Objective: A new knock-in mouse adenocarcinoma prostate model (KIMAP) was established, which showed a close to human kinetics of tumour development. This study used a new mouse histological grading system similar to the human Gleason grading system and flow cytometry DNA analysis to measure and compare the new KIMAP model with human CaP and transgenic mouse adenocarcinoma prostate (TGMAP) model.
Methods: According to heterogeneity of the clinical standard for prostate cancer diagnosis, a close to human mouse standard for histological grading and scoring system, Gleason analogous grading system, was established in this study. Sixty KIMAP and 48 TGMAP prostate cancer samples were measured and compared with human CaP. Flow cytometry DNA analysis was performed on malignant prostate tissues obtained from both TGMAP and KIMAP models.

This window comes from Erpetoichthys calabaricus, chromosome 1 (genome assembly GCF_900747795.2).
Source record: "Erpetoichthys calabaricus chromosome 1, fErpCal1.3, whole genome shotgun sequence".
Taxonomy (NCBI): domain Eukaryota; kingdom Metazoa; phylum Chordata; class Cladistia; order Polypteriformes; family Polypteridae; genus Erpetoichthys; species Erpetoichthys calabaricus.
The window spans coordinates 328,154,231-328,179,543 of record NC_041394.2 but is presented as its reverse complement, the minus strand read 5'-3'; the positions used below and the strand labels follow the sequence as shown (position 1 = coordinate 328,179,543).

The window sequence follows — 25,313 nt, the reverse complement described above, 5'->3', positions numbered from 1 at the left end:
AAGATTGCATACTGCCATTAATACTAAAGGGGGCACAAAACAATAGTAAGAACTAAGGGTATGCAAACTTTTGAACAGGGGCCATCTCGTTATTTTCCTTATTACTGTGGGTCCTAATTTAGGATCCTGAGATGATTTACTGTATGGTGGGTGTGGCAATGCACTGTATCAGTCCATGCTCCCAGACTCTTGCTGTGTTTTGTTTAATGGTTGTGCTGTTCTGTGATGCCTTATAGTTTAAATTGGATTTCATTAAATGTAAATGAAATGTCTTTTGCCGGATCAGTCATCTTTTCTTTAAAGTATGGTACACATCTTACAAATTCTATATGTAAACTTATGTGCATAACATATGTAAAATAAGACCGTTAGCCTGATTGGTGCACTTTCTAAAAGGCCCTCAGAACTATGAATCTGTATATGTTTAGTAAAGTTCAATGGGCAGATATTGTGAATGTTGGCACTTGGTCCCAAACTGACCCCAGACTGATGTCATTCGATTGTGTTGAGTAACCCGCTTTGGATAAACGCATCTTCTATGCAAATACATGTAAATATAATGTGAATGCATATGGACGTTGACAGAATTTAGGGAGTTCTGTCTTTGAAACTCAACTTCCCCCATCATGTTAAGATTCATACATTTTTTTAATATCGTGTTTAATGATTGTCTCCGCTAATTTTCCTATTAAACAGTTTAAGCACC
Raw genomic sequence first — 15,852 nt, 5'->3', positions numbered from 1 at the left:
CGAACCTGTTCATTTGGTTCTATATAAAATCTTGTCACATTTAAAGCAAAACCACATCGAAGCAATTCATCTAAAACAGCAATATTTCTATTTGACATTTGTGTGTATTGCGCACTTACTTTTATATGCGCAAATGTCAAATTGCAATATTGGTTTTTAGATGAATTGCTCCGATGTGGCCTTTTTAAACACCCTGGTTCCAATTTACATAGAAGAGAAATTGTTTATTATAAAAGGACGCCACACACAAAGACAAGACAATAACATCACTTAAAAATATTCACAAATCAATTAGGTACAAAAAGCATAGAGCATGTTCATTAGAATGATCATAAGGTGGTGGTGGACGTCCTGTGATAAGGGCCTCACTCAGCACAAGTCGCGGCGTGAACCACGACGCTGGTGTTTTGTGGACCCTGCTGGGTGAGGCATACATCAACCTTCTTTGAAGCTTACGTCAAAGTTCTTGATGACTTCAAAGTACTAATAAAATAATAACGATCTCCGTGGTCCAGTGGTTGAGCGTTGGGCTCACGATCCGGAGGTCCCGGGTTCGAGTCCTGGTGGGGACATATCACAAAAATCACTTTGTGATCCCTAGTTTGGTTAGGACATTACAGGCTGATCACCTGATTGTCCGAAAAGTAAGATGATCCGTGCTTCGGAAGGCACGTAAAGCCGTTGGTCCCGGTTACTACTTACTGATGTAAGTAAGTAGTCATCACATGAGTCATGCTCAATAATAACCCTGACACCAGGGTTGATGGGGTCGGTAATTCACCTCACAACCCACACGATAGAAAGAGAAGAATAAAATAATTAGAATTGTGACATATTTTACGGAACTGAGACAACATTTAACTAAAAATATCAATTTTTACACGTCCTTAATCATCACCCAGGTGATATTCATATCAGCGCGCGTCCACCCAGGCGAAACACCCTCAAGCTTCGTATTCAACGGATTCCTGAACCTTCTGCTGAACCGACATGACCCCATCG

Results: Mice with CaP from KIMAP (n = 60) and TGMAP (n = 48) models showed a different distribution of histological scores (p = 0.000). KIMAP mice showed higher percentage (53.3%) of compound histological score rate than TGMAP (25%), but closer to the human clinical average (50%), which showed significant correlation with age (p = 0.001), while TGMAP mice showed unbalanced and random score distribution in all age groups. Flow cytometry analyses showed that most tumour tissues in KIMAP were diploid, analogous to the human condition, while all the TGMAP mice showed aneuploid tumours.
Conclusions: Results of this study further show that KIMAP, a new generation of murine prostate cancer model, could be used as a supplementary model in addition to the currently widely used transgenic models.
- KIMAP, knock-in mouse adenocarcinoma prostate
- TGMAP, transgenic mouse adenocarcinoma prostate
- PSA, prostrate specific antigen
- prostate neoplasms
- knock-in mouse model
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Conflict of interests: G J Wu has been paid by the Fourth Military Medical University for running educational programmes and financial support for attendance at scientific meetings.
The first three authors contributed equally to this work.